In terms of the actual package, this new collection is available as both a three-disc DVD set and two-disc Blu-ray set. The Blu-ray contains the same content as the DVD and an hour’s worth of exclusive extras. The Ultimate Warrior was never a mat technician and he probably had the same amount of moves in his wrestling arsenal as Hulk Hogan. Nevertheless, it was a hoot watching the squash matches Warrior had against the likes of Barry Horowitz and Steve Lombardi before moving up the proverbial ladder where he would end Honky Tonk Man’s record-length Intercontinental Championship run in record fashion at SummerSlam 1988.

Some of the matches included in the set will feel like déjà vu but they are of a historical importance. By that I mean where he brought “Hulkamania” to its knees at the showcase of the immortals (WrestleMania VI) and retired the “Madness” the following year at WrestleMania VII. Both matches are essential viewing for wrestling fans because they are brilliantly executed in their ability to draw the crowd in and have them hang on each and every near pinfall until the ref finally counts one, two, three.

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Rather than go with a documentary as the main feature and have matches and promos serve as the extras WWE has incorporated a similar concept recently seen on the Shawn Michaels: Mr. WrestleMania release: Warrior provides comments to open, bridge or set up the next segment of the collection. Overall, there are twenty-four instances where Warrior (sans face paint and tassels) speaks openly about his experiences in wrestling, including working with “Macho Man” Randy Savage, Andre the Giant, The Undertaker and more.

Wrestling fans looking for a superior match selection will be disappointed, but that’s to be expected as you can probably count the number of great matches Warrior has had on one hand. But there are some gems to be found, including matches with Mr. Perfect, Ted DiBiase, and a few with “Macho Man/King” Randy Savage.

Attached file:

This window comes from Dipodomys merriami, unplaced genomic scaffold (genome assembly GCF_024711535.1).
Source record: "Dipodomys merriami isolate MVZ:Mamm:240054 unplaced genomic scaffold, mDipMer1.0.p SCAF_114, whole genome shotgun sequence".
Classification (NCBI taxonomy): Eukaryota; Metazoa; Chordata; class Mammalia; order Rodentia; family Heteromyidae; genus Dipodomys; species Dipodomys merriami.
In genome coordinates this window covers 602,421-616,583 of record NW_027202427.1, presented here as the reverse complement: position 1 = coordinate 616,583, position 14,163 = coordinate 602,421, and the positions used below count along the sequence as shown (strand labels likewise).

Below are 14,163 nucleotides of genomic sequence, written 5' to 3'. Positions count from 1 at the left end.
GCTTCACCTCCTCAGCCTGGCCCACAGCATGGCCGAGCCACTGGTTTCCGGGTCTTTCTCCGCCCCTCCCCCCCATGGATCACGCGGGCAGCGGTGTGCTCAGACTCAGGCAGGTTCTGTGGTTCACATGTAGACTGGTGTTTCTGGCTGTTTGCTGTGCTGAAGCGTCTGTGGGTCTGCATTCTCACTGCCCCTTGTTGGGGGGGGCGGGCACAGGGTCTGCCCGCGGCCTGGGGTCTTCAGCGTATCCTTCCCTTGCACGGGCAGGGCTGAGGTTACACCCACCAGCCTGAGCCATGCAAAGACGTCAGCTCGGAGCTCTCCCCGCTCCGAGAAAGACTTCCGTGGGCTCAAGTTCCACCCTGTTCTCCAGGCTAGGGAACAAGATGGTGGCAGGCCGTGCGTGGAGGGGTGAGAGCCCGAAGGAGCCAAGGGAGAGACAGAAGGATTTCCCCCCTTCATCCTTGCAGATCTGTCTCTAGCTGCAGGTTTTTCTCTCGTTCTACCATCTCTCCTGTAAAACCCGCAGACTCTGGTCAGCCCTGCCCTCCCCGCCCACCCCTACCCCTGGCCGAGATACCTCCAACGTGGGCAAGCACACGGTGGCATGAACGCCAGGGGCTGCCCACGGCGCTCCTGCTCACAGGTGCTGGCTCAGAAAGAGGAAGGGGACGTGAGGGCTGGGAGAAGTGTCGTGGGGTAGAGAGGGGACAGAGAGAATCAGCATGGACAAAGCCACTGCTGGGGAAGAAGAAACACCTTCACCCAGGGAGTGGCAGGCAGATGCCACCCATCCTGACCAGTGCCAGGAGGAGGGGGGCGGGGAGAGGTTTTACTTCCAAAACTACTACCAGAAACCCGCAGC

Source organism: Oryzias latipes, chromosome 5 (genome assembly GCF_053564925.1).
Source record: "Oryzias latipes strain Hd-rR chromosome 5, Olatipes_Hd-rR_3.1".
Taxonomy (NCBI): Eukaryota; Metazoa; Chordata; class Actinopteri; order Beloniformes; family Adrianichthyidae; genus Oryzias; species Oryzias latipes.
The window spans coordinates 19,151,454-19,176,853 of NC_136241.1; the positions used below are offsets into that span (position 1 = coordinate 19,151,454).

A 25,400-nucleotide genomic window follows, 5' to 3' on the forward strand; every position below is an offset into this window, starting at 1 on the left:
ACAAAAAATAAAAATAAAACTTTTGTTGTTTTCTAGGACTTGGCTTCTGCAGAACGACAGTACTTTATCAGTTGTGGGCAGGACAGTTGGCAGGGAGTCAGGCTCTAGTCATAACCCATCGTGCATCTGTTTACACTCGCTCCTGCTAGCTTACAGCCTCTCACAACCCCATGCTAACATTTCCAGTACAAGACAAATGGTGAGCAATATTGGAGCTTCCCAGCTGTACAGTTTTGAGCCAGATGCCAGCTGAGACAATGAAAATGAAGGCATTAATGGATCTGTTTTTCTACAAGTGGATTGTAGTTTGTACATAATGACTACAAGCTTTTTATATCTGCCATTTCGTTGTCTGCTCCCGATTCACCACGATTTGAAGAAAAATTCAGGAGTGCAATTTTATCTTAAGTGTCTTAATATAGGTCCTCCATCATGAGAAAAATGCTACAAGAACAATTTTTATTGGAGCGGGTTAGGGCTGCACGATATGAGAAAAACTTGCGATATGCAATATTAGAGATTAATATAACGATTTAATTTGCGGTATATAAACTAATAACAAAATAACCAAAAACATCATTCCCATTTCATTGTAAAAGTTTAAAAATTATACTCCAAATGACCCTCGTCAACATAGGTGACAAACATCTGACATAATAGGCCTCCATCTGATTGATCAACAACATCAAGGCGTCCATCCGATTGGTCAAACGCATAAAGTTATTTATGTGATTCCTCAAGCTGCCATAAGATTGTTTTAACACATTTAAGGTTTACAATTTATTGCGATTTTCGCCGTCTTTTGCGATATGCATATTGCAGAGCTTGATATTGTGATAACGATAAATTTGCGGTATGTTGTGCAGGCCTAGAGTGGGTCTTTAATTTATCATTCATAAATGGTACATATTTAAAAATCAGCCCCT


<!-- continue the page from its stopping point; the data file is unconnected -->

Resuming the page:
The reason you get this Ultimate Collection is if you were a little Warrior that’s grown up to still be a Warrior-fanatic at heart. Match quality means little when you get to hear stories from the man himself. The matches are the icing and the promos are the cherry. For those that decide to get the Blu-ray set you’ll get to see an early bout with him as the Dingo Warrior taking on a pre-Doink the Clown Matt Borne, plus taking on the self-professed “World’s Strongest Man” Dino Bravo and teaming with the British Bulldogs in a six-man tag against Demolition and Mr. Fuji. Contract signings for matches at WrestleMania VI and VII are nice touches, though I could have done without having his non-match with Goldust at In Your House: Good Friends, Better Enemies as an exclusive extra. Though his Tokyo Dome WrestleFest ’91 match with Sgt. Slaughter is all kinds of crazy highlighted with Warrior making his way through the crowd before the start of the match to incorporating steel chairs and a table into the action. All that was missing was a ladder.

For all of the criticism he has endured, some of it his own fault, even in death Warrior will remain a legendary performer. His influence on the sport of wrestling becoming more of a spectacle is without notice. He understood the business probably better than most despite not living and breathing the industry. Ultimate Warrior: The Ultimate Collection is a visual epitaph about a man who was one of the most unique wrestling personalities of all time. All I can say now is load up the spaceship with the rocket fuel, Heaven abounds.